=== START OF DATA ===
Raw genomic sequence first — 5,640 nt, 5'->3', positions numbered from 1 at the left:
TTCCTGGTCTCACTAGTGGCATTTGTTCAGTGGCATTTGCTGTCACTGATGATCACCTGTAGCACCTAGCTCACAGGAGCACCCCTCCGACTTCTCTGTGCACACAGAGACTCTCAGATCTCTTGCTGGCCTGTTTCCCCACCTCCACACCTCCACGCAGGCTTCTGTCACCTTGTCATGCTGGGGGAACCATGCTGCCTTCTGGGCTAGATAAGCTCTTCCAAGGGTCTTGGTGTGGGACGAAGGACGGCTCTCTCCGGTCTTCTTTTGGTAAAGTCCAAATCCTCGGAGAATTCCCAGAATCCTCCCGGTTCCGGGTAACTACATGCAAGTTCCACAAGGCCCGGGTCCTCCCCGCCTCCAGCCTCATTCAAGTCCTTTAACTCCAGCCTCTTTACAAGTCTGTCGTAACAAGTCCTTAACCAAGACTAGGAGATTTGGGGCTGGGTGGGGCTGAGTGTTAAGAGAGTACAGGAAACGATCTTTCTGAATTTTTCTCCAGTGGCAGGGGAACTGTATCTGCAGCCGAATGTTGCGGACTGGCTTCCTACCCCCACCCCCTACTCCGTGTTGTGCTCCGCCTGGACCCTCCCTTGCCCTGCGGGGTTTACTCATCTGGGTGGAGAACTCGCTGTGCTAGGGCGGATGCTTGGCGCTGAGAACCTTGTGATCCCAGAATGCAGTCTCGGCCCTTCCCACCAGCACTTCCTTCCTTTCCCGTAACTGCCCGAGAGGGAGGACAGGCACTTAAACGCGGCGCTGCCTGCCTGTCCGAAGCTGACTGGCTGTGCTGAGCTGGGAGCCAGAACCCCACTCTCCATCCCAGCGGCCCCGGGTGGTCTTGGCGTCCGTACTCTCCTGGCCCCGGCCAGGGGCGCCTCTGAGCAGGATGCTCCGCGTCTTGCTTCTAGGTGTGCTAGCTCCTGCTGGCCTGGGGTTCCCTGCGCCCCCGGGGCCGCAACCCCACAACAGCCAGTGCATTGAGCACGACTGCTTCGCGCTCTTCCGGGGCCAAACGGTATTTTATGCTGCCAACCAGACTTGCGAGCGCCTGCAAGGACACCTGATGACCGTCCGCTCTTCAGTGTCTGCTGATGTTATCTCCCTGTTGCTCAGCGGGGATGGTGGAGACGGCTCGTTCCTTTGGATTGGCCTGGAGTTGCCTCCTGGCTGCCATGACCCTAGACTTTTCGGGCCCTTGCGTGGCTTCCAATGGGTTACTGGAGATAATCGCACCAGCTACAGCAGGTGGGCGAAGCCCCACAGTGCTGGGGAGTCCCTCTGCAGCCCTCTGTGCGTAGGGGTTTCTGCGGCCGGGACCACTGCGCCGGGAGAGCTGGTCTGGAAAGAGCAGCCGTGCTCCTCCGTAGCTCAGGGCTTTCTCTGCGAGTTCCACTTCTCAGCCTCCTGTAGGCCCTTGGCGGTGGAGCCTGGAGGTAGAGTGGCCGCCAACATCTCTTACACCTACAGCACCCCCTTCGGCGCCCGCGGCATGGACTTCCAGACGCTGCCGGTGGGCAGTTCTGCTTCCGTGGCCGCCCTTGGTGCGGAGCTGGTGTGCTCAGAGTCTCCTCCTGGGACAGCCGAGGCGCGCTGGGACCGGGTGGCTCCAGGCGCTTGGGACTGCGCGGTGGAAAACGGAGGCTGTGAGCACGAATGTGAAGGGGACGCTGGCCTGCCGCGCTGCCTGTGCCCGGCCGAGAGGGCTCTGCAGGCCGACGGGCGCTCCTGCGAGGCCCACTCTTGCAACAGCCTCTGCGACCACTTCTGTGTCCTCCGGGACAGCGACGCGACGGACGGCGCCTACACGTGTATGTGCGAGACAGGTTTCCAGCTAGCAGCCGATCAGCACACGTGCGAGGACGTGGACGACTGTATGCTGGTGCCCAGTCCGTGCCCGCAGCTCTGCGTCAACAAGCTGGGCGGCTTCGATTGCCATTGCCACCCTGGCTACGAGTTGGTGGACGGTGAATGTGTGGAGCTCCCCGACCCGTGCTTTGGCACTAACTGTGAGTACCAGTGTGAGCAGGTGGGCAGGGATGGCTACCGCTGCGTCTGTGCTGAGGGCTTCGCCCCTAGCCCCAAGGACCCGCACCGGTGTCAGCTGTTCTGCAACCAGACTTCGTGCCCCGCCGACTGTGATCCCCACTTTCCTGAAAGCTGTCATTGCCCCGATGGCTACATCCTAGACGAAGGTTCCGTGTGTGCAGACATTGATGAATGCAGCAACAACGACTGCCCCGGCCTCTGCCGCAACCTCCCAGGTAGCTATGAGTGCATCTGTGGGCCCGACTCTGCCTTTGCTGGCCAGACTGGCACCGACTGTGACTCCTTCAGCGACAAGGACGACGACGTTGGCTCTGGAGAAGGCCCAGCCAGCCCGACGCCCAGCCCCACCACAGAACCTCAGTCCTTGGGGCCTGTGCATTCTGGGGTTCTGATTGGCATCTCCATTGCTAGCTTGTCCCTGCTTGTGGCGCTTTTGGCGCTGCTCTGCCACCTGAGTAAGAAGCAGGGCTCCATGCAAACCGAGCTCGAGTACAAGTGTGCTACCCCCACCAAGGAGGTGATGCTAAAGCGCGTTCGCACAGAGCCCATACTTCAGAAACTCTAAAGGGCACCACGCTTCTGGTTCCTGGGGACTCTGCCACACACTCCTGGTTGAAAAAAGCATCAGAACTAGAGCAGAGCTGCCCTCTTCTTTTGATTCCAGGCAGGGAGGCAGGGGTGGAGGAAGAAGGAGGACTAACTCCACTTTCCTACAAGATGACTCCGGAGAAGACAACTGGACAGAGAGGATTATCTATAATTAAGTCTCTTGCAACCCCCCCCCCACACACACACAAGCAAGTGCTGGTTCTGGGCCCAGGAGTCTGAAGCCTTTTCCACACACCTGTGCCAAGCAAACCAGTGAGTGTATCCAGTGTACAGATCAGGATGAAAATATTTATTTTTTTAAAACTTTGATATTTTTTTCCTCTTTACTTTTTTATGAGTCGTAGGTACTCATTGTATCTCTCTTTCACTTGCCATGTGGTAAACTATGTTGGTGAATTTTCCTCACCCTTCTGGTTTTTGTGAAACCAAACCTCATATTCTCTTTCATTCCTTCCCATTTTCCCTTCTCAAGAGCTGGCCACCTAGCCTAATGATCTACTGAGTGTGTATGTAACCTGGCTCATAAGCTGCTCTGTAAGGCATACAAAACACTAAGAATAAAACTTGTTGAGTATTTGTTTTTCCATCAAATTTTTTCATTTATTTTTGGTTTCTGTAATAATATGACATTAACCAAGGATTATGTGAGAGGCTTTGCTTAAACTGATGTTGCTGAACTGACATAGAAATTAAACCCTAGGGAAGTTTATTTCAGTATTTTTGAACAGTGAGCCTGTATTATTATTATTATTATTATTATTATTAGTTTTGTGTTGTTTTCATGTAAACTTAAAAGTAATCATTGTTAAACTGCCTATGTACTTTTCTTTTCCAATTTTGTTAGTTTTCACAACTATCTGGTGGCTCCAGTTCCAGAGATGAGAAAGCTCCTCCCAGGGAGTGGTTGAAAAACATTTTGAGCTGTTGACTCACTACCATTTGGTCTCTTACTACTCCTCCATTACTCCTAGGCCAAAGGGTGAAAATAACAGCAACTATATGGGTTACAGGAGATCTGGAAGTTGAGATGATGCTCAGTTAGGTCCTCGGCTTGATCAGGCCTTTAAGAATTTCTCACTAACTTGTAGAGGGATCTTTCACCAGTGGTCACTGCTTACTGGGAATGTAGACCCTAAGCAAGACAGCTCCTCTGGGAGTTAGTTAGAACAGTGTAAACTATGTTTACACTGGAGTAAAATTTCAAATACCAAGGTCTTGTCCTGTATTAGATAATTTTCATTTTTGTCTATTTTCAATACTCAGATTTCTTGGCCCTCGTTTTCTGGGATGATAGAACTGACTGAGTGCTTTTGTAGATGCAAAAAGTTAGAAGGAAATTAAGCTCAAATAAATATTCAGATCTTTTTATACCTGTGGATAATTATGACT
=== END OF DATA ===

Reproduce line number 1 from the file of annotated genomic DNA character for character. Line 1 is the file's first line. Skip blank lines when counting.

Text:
Raw genomic sequence first — 5,640 nt, 5'->3', positions numbered from 1 at the left: